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ARQ (Santiago)

versión On-line ISSN 0717-6996

ARQ (Santiago)  no.99 Santiago ago. 2018 


Threshold Infrastructure

Pelin Tan1 

1Visiting Associate Professor of Architecture, University Of Cyprus, Nicosia, Cyprus.


The way people adapt to changing conditions generated by the complex and slow process of infrastructure projects is often overlooked. Through the case of the Pearl River Delta in China, this text deepens into how infrastructure processes generate threshold conditions: between river and sea, rural and urban, and even between global development and local culture.

Keywords: fishing; assemblage; diverse economy; Pearl River Delta; China


Most studies and research in and around the Pearl River Delta (prd) are often based on a larger narrative of the relationship between rapid urbanization of the cities around the delta, its relation to the Hong Kong tax-free zone and the dispossession of land or privatization as an outcome of post-industrialization. The dichotomy between rural and urban areas and the dynamics between them is, however, a less popular topic in research related to the PRD. Moreover, large infrastructure projects such as bridges or the use of islands as infrastructure itself are a phenomenon in the PRD sea.

Politically and legally, the defined sea and water area of the prd is an invisible borderline. Therefore, it is also a space where threshold activities are happening. For researchers map Office, the Pearl River Delta is a fluid space of many constituent parts like bridges and artificial islands: “as an experimental territory, the delta is a mutant corpse consisting of wild juxtapositions, with localized and unique dead parts below the next flourishing plot” (MAP Office, 2002:92).

Source: © Pelin Tan

Figure 1 

However, there are not many studies from the sea or sea culture perspectives on the PRD. Persuaded by the previous work and research of designers and artists, my aim is to understand how the sea culture exists, how it is influenced by infrastructural projects and in what ways. The liquid land is as much in power as the concrete land. Fishing villages and their enclaved everyday life and sea activities or islands, from an infrastructural perspective, create a cosmology of zones. Researchers Morito & Jensen argue that the meaning and understanding of ‘delta’ from an Eastern research perspective has a major difference from that of a Western one, which ultimately affects the research angle. As they explain:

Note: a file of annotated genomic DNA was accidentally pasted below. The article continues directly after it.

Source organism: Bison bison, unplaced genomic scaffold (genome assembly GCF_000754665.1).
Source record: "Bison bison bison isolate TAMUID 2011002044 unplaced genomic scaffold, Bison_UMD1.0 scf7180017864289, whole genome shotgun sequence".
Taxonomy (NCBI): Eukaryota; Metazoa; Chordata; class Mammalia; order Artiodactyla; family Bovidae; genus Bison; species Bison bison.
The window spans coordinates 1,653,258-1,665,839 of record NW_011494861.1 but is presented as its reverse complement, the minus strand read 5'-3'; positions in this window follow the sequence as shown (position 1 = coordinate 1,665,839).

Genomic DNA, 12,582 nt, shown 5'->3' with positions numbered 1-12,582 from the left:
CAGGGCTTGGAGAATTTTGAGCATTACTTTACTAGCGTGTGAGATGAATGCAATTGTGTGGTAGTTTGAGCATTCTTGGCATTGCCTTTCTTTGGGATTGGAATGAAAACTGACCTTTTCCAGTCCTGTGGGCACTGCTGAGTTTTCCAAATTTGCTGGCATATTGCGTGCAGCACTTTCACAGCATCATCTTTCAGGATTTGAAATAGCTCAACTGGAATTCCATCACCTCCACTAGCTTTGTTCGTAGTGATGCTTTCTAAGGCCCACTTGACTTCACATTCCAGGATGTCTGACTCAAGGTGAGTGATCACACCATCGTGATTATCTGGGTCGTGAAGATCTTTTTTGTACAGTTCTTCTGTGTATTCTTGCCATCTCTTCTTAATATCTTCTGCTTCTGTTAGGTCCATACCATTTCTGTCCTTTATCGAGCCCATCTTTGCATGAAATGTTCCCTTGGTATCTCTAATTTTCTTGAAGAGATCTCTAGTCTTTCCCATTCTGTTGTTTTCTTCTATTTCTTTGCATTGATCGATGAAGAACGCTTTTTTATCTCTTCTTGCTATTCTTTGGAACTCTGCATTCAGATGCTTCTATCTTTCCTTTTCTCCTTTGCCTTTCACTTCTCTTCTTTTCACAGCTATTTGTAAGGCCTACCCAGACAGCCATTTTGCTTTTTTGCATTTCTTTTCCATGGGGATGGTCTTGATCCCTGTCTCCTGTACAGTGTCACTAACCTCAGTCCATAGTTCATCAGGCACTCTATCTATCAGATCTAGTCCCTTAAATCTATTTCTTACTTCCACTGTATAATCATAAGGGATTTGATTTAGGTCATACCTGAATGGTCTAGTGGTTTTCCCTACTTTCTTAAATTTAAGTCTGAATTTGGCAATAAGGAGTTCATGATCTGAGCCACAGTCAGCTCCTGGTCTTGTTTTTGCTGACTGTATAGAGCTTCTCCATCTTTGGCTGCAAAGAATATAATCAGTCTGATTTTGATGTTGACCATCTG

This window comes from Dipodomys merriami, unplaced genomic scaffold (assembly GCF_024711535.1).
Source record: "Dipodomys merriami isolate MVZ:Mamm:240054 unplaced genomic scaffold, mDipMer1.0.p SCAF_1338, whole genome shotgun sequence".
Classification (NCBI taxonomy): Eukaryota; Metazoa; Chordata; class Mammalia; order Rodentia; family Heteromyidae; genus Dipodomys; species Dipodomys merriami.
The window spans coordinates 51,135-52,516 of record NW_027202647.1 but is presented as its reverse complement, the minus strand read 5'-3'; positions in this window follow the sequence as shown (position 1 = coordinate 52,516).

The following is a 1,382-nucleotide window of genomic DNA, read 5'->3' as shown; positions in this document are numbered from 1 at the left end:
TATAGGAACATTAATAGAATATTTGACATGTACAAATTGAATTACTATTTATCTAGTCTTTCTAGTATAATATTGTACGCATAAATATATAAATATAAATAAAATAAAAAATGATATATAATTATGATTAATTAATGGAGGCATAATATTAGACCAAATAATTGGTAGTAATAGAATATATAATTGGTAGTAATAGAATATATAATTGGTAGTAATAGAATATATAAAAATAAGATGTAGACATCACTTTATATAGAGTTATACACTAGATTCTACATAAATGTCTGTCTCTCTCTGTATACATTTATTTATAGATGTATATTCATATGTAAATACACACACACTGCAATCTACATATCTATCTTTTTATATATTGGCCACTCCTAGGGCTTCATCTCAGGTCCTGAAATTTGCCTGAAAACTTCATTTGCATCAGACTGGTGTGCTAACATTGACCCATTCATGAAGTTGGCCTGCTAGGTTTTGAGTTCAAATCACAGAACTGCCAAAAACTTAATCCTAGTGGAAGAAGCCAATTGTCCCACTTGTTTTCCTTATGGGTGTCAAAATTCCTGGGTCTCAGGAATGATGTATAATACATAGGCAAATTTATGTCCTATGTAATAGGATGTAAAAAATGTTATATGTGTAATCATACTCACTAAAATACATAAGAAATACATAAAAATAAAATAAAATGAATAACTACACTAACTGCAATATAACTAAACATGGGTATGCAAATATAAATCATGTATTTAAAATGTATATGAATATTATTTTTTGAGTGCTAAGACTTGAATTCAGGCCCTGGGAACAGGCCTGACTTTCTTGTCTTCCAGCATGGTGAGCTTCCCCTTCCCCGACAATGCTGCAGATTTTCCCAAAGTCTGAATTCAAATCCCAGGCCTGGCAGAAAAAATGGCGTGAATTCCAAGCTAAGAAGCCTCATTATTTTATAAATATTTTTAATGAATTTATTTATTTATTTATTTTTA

Southeast Asia conceived deltas along the major rivers as extensions of the sea into land. They were crucially important spaces for the overseas trade upon which these polities depended. Zooming in on these incongruent delta histories allows us to also elicit the distinct and still open-ended dynamics of their interacting ontologies. (Morito & Jensen, 2016:4)

On the other hand, from a Western research point, “deltas have been (understood) as forces that extend the terrestrial world into the sea” (Morito & Jensen, 2016:3-4). By defining ‘delta’ from an ontological base, Morito & Jensen mean “not only (to bring) attention to how people understand and live with deltas but also to their infrastructural and cosmological dimensions” (Morito & Jensen, 2016:5). The prd presents such an ontology where infrastructures and the water flow create a flux of movements of people, plants, animals and capital.